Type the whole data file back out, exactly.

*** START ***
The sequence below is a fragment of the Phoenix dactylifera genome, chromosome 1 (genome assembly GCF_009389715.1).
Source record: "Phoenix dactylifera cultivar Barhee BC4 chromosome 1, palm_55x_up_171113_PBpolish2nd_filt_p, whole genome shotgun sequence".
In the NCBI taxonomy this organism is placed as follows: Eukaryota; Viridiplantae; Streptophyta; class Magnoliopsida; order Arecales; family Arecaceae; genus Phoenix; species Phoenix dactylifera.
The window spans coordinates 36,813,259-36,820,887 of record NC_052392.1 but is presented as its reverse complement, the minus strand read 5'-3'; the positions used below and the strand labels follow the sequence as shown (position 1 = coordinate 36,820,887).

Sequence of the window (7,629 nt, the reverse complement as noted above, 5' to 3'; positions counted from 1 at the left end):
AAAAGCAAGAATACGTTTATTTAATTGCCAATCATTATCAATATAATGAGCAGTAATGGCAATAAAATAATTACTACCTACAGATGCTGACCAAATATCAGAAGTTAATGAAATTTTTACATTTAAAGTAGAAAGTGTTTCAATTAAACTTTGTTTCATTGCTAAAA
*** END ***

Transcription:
The sequence below is a fragment of the Phoenix dactylifera genome, chromosome 1 (genome assembly GCF_009389715.1).
Source record: "Phoenix dactylifera cultivar Barhee BC4 chromosome 1, palm_55x_up_171113_PBpolish2nd_filt_p, whole genome shotgun sequence".
In the NCBI taxonomy this organism is placed as follows: Eukaryota; Viridiplantae; Streptophyta; class Magnoliopsida; order Arecales; family Arecaceae; genus Phoenix; species Phoenix dactylifera.
The window spans coordinates 36,813,259-36,820,887 of record NC_052392.1 but is presented as its reverse complement, the minus strand read 5'-3'; the positions used below and the strand labels follow the sequence as shown (position 1 = coordinate 36,820,887).

Sequence of the window (7,629 nt, the reverse complement as noted above, 5' to 3'; positions counted from 1 at the left end):
AAAAGCAAGAATACGTTTATTTAATTGCCAATCATTATCAATATAATGAGCAGTAATGGCAATAAAATAATTACTACCTACAGATGCTGACCAAATATCAGAAGTTAATGAAATTTTTACATTTAAAGTAGAAAGTGTTTCAATTAAACTTTGTTTCATTGCTAAAA